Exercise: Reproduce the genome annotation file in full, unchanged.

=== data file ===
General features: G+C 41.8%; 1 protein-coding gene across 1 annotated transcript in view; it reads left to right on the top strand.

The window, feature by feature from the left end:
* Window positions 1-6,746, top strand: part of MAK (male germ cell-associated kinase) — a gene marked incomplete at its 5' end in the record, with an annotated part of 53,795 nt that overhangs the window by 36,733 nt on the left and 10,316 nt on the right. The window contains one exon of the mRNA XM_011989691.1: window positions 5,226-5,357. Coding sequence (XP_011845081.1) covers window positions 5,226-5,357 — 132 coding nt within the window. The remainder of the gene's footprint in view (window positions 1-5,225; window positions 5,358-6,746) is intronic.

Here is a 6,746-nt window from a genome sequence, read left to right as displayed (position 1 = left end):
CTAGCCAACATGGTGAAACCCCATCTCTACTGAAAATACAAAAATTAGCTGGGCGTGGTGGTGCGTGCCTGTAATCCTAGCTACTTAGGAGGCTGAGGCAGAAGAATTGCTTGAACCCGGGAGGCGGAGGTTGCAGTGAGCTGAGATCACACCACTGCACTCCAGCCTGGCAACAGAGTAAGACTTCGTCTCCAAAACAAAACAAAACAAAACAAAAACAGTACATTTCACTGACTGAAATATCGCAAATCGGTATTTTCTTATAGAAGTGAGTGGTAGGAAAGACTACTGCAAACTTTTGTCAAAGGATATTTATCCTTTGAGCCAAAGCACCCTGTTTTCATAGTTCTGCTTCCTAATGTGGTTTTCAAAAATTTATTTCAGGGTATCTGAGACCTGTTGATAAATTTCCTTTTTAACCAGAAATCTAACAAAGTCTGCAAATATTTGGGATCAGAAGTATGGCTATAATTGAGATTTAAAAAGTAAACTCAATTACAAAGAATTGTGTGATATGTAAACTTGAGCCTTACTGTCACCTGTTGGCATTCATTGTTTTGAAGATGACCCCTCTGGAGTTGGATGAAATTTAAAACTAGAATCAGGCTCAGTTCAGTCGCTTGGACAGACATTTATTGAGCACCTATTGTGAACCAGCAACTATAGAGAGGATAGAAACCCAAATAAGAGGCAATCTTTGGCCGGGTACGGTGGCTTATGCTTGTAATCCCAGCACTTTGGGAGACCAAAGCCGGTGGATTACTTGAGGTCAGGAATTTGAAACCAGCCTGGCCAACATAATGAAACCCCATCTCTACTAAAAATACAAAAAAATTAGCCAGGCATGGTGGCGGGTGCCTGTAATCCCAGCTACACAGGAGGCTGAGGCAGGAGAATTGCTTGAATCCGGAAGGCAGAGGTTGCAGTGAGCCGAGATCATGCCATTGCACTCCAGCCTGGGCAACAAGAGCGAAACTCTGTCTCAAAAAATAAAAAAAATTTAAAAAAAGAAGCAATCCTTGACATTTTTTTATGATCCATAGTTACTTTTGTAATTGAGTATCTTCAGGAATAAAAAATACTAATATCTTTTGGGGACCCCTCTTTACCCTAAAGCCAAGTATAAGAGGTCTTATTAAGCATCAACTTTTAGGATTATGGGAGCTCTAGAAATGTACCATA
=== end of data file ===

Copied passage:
General features: G+C 41.8%; 1 protein-coding gene across 1 annotated transcript in view; it reads left to right on the top strand.

The window, feature by feature from the left end:
* Window positions 1-6,746, top strand: part of MAK (male germ cell-associated kinase) — a gene marked incomplete at its 5' end in the record, with an annotated part of 53,795 nt that overhangs the window by 36,733 nt on the left and 10,316 nt on the right. The window contains one exon of the mRNA XM_011989691.1: window positions 5,226-5,357. Coding sequence (XP_011845081.1) covers window positions 5,226-5,357 — 132 coding nt within the window. The remainder of the gene's footprint in view (window positions 1-5,225; window positions 5,358-6,746) is intronic.

Here is a 6,746-nt window from a genome sequence, read left to right as displayed (position 1 = left end):
CTAGCCAACATGGTGAAACCCCATCTCTACTGAAAATACAAAAATTAGCTGGGCGTGGTGGTGCGTGCCTGTAATCCTAGCTACTTAGGAGGCTGAGGCAGAAGAATTGCTTGAACCCGGGAGGCGGAGGTTGCAGTGAGCTGAGATCACACCACTGCACTCCAGCCTGGCAACAGAGTAAGACTTCGTCTCCAAAACAAAACAAAACAAAACAAAAACAGTACATTTCACTGACTGAAATATCGCAAATCGGTATTTTCTTATAGAAGTGAGTGGTAGGAAAGACTACTGCAAACTTTTGTCAAAGGATATTTATCCTTTGAGCCAAAGCACCCTGTTTTCATAGTTCTGCTTCCTAATGTGGTTTTCAAAAATTTATTTCAGGGTATCTGAGACCTGTTGATAAATTTCCTTTTTAACCAGAAATCTAACAAAGTCTGCAAATATTTGGGATCAGAAGTATGGCTATAATTGAGATTTAAAAAGTAAACTCAATTACAAAGAATTGTGTGATATGTAAACTTGAGCCTTACTGTCACCTGTTGGCATTCATTGTTTTGAAGATGACCCCTCTGGAGTTGGATGAAATTTAAAACTAGAATCAGGCTCAGTTCAGTCGCTTGGACAGACATTTATTGAGCACCTATTGTGAACCAGCAACTATAGAGAGGATAGAAACCCAAATAAGAGGCAATCTTTGGCCGGGTACGGTGGCTTATGCTTGTAATCCCAGCACTTTGGGAGACCAAAGCCGGTGGATTACTTGAGGTCAGGAATTTGAAACCAGCCTGGCCAACATAATGAAACCCCATCTCTACTAAAAATACAAAAAAATTAGCCAGGCATGGTGGCGGGTGCCTGTAATCCCAGCTACACAGGAGGCTGAGGCAGGAGAATTGCTTGAATCCGGAAGGCAGAGGTTGCAGTGAGCCGAGATCATGCCATTGCACTCCAGCCTGGGCAACAAGAGCGAAACTCTGTCTCAAAAAATAAAAAAAATTTAAAAAAAGAAGCAATCCTTGACATTTTTTTATGATCCATAGTTACTTTTGTAATTGAGTATCTTCAGGAATAAAAAATACTAATATCTTTTGGGGACCCCTCTTTACCCTAAAGCCAAGTATAAGAGGTCTTATTAAGCATCAACTTTTAGGATTATGGGAGCTCTAGAAATGTACCATA